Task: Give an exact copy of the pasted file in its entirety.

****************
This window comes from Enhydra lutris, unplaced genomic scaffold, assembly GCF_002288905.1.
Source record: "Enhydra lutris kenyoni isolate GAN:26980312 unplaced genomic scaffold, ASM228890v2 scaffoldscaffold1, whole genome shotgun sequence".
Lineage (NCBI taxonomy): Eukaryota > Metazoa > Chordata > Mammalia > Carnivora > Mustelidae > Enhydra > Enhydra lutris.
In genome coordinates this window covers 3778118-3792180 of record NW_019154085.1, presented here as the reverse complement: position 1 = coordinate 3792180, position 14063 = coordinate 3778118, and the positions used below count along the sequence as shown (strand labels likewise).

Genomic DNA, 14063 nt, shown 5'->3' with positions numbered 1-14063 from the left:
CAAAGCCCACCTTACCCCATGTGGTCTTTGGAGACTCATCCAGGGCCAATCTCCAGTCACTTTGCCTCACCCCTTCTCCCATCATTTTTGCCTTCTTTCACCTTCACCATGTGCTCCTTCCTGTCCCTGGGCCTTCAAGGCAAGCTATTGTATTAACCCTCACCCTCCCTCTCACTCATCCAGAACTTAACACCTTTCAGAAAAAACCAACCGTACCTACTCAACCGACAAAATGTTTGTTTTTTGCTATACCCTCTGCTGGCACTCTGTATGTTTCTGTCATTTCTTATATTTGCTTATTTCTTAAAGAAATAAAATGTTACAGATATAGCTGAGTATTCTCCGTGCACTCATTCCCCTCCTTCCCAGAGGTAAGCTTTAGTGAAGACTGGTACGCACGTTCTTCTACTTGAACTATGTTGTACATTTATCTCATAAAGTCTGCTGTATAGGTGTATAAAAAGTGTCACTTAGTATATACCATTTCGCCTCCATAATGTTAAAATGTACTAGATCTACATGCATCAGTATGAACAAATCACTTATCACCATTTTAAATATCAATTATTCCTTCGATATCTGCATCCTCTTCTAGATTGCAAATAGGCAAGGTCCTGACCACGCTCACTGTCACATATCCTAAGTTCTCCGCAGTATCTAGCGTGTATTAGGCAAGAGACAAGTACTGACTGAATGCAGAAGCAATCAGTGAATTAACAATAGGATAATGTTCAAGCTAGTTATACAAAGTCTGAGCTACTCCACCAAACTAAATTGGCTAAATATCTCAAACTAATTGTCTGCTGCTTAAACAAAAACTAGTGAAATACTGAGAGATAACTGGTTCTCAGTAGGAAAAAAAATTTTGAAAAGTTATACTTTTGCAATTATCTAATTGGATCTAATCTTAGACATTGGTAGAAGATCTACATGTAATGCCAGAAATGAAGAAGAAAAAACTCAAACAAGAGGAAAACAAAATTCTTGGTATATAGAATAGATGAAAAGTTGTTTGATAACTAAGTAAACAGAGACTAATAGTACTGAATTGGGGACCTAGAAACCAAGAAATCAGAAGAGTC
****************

This window comes from Enhydra lutris, unplaced genomic scaffold, assembly GCF_002288905.1.
Source record: "Enhydra lutris kenyoni isolate GAN:26980312 unplaced genomic scaffold, ASM228890v2 scaffoldscaffold1, whole genome shotgun sequence".
Lineage (NCBI taxonomy): Eukaryota > Metazoa > Chordata > Mammalia > Carnivora > Mustelidae > Enhydra > Enhydra lutris.
In genome coordinates this window covers 3778118-3792180 of record NW_019154085.1, presented here as the reverse complement: position 1 = coordinate 3792180, position 14063 = coordinate 3778118, and the positions used below count along the sequence as shown (strand labels likewise).

Genomic DNA, 14063 nt, shown 5'->3' with positions numbered 1-14063 from the left:
CAAAGCCCACCTTACCCCATGTGGTCTTTGGAGACTCATCCAGGGCCAATCTCCAGTCACTTTGCCTCACCCCTTCTCCCATCATTTTTGCCTTCTTTCACCTTCACCATGTGCTCCTTCCTGTCCCTGGGCCTTCAAGGCAAGCTATTGTATTAACCCTCACCCTCCCTCTCACTCATCCAGAACTTAACACCTTTCAGAAAAAACCAACCGTACCTACTCAACCGACAAAATGTTTGTTTTTTGCTATACCCTCTGCTGGCACTCTGTATGTTTCTGTCATTTCTTATATTTGCTTATTTCTTAAAGAAATAAAATGTTACAGATATAGCTGAGTATTCTCCGTGCACTCATTCCCCTCCTTCCCAGAGGTAAGCTTTAGTGAAGACTGGTACGCACGTTCTTCTACTTGAACTATGTTGTACATTTATCTCATAAAGTCTGCTGTATAGGTGTATAAAAAGTGTCACTTAGTATATACCATTTCGCCTCCATAATGTTAAAATGTACTAGATCTACATGCATCAGTATGAACAAATCACTTATCACCATTTTAAATATCAATTATTCCTTCGATATCTGCATCCTCTTCTAGATTGCAAATAGGCAAGGTCCTGACCACGCTCACTGTCACATATCCTAAGTTCTCCGCAGTATCTAGCGTGTATTAGGCAAGAGACAAGTACTGACTGAATGCAGAAGCAATCAGTGAATTAACAATAGGATAATGTTCAAGCTAGTTATACAAAGTCTGAGCTACTCCACCAAACTAAATTGGCTAAATATCTCAAACTAATTGTCTGCTGCTTAAACAAAAACTAGTGAAATACTGAGAGATAACTGGTTCTCAGTAGGAAAAAAAATTTTGAAAAGTTATACTTTTGCAATTATCTAATTGGATCTAATCTTAGACATTGGTAGAAGATCTACATGTAATGCCAGAAATGAAGAAGAAAAAACTCAAACAAGAGGAAAACAAAATTCTTGGTATATAGAATAGATGAAAAGTTGTTTGATAACTAAGTAAACAGAGACTAATAGTACTGAATTGGGGACCTAGAAACCAAGAAATCAGAAGAGTC